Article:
Post-traumatic stress disorder (PTSD) is a type of anxiety disorder. It can occur after you’ve seen or experienced a traumatic event that involved the threat of injury or death.
After a traumatic experience, it’s normal for a person to feel frightened, sad, anxious, and disconnected. But if the upset doesn’t fade and the person feels stuck with a constant sense of danger and painful memories, he or she may be suffering from PTSD.
Most people associate PTSD with battle-scarred soldiers—and military combat is the most common cause in men—but any seemingly life-threatening event—or series of events—that overwhelms you with feelings of hopelessness and helplessness can trigger PTSD, especially if the event feels unpredictable and uncontrollable.
PTSD can affect those who personally experience the catastrophe, those who witness it, and those who pick up the pieces afterwards, including emergency workers and law enforcement officers. It can even occur in the friends or family members of those who went through the actual trauma.
Signs and Symptoms of Post-Traumatic Stress Disorder (PTSD)
PTSD develops differently from person to person. While the symptoms of PTSD most commonly develop in the hours or days following the traumatic event, it can sometimes take weeks, months, or even years before they appear. There are three main types of symptoms and they can arise suddenly, gradually, or come and go over time:
- Re-experiencing the traumatic event. This includes intrusive, upsetting memories of the event, flashbacks (acting or feeling like the event is happening again), nightmares (either of the event or other frightening things), feelings of intense distress when reminded of the trauma, and intense physical reactions to reminders of the event (e.g. pounding heart, rapid breathing, nausea, muscle tension, sweating),
- Avoiding reminders of the trauma. This involves avoiding activities, places, thoughts, or feelings that remind you of the trauma, inability to remember important aspects of the trauma, loss of interest in activities and life in general, feeling detached from others and emotionally numb, and a sense of a limited future (you don’t expect to live a normal life span, get married, have a career).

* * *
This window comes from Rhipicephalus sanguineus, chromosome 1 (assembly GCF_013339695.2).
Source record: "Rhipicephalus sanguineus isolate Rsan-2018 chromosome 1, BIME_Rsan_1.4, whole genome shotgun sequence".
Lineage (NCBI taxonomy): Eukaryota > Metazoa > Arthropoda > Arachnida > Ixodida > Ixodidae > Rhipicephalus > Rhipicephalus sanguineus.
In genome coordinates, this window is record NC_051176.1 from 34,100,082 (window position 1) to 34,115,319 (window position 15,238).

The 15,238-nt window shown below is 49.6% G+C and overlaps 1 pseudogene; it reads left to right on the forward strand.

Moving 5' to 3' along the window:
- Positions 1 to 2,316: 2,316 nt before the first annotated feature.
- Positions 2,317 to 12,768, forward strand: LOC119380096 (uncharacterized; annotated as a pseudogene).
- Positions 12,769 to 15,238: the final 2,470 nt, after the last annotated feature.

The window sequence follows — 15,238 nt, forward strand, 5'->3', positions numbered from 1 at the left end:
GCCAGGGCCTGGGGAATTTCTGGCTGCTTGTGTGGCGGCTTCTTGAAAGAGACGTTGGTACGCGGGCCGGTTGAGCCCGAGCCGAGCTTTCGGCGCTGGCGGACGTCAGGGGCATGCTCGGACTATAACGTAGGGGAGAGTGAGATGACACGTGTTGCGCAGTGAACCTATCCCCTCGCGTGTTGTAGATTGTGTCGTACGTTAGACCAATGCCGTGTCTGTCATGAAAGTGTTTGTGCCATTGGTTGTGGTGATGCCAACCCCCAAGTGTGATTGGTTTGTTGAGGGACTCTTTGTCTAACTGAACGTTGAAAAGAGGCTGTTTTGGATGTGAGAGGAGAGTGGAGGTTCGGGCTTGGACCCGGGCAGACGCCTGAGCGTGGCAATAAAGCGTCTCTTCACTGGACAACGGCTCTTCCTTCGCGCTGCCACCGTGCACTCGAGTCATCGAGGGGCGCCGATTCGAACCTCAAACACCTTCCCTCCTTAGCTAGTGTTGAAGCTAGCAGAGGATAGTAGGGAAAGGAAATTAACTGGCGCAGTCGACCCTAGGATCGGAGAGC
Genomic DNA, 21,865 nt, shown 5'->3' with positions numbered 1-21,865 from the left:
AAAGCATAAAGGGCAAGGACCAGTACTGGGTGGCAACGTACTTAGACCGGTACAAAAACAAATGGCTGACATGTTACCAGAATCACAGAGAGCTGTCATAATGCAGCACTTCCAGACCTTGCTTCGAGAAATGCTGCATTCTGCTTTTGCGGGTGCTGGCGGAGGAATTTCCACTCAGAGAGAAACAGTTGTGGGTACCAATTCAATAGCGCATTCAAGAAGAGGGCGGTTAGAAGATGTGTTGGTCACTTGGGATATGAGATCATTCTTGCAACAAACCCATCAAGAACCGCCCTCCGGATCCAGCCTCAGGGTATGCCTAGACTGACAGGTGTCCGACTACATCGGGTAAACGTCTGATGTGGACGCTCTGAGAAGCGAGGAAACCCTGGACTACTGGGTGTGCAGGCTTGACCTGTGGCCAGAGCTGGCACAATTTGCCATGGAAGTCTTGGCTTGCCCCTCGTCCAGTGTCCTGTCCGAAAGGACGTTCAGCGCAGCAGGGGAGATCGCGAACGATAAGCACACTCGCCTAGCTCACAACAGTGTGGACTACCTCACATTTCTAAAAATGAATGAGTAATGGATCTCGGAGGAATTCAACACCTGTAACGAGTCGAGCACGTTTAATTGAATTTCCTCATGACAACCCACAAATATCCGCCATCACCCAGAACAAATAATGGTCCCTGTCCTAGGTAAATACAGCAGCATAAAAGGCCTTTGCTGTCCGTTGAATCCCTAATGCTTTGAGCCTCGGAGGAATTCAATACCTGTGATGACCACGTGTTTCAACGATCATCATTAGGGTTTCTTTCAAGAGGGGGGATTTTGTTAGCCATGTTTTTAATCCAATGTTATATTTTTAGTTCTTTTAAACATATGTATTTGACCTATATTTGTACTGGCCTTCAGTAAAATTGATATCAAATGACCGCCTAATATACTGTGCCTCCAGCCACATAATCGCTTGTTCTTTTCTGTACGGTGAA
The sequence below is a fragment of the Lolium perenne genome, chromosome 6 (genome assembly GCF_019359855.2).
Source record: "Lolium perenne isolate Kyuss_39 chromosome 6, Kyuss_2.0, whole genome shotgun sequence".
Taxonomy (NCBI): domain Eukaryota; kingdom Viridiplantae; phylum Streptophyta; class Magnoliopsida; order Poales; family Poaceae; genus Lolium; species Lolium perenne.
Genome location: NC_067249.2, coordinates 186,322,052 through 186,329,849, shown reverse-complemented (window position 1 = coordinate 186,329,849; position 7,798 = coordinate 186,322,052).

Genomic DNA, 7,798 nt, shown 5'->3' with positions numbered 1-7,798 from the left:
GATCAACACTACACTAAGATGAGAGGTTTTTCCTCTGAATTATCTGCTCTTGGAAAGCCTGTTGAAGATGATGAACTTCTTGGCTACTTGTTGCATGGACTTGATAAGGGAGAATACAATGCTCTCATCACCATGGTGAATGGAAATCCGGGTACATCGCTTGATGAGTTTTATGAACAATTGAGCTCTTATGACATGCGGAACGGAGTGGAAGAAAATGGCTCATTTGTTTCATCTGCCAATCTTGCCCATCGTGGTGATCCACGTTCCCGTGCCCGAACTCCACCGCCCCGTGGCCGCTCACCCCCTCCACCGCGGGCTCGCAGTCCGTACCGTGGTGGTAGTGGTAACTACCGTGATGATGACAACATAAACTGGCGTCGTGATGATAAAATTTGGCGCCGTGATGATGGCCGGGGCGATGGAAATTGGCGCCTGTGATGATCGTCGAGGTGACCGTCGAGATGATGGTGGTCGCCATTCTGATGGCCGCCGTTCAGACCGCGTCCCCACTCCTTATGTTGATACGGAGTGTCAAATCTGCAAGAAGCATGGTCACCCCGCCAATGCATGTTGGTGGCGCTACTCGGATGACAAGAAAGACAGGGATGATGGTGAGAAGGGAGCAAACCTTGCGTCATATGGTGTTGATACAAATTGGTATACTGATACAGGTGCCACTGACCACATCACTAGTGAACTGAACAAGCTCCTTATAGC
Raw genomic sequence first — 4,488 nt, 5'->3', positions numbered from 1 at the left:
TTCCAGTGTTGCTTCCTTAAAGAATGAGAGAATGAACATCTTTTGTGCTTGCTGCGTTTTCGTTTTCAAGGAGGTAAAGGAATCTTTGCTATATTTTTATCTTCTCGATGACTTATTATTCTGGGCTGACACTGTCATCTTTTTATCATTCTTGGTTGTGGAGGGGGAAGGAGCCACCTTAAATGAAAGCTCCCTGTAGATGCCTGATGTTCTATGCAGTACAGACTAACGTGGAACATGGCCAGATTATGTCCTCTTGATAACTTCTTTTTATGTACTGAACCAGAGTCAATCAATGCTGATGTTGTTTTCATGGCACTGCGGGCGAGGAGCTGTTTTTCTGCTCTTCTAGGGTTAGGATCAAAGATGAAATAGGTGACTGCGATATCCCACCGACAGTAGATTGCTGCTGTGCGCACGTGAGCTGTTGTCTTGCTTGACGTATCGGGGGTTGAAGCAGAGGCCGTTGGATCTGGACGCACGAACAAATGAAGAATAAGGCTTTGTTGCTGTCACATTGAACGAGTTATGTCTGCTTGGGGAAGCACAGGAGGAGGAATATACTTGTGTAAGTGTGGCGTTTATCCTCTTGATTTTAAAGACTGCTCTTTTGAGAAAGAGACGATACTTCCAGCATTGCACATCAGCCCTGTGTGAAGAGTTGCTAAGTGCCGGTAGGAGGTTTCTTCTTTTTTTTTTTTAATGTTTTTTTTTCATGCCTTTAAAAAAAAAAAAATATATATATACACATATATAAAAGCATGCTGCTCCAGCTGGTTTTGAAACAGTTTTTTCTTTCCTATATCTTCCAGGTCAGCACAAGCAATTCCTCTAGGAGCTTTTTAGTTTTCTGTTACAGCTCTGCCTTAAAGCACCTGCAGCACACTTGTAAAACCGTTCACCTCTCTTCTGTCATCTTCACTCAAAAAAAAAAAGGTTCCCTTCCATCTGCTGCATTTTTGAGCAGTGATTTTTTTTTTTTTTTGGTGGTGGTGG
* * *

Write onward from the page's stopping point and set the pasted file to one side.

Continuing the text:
- Increased anxiety and emotional arousal. This includes symptoms like difficulty falling or staying asleep, irritability or outbursts of anger, difficulty concentrating, hypervigilance (on constant “red alert”), and feeling jumpy and easily startled.
Movies With Characters With PTSD
There are many movies have had characters who exhibited symptoms of PTSD. The following films contain a character with PTSD that depicts the condition in a realistic manner. Each film also provides a foundation for a good Cinema Therapy experience due to directorial style, character development, casting, and production quality. New releases will be added to this article so return if this topic is of interest to you.
- I’ll Be Seeing You (1944)
- The Best Years of Our Lives (1946)
- Mine Own Executioner (1947)
- Twelve O’ Clock High (1949)
- The Manchurian Candidate (1962)
- Pawnbroker (1965)
- Slaughterhouse Five (1972)
- The Deer Hunter (1978)
- Coming Home (1978)
- Who’ll Stop The Rain (1978)
- Ordinary People (1980)
- First Blood (1982)
- Sudden Impact (1983)
- Born on the Fourth of July (1989)
- Chattahoochee (1989)
- Jacob’s Ladder (1990)
- The Rookie (1990)
- The Prince of Tides (1991)
- Fearless (1993)
- Above the Rim (1994)
- Copycat (1995)
- Dead Presidents (1995)
- Down Came a Blackbird (1995)
- Beloved (1998)
- Saving Private Ryan (1998)
- When Andrew Came Home (2000)
- Frida (2002)
- Mystic River (2003)
- Mysterious Skin (2004)
- The Manchurian Candidate (2004)
- Speak (2004)
- Lucid (2005)
- Black Snake Moan (2006)
- Fearless (2006)
- Home Of The Brave (2006)
- Reign Over Me (2007)
- Superheroes (2007)
- The Perks of Being a Wallflower(2012)
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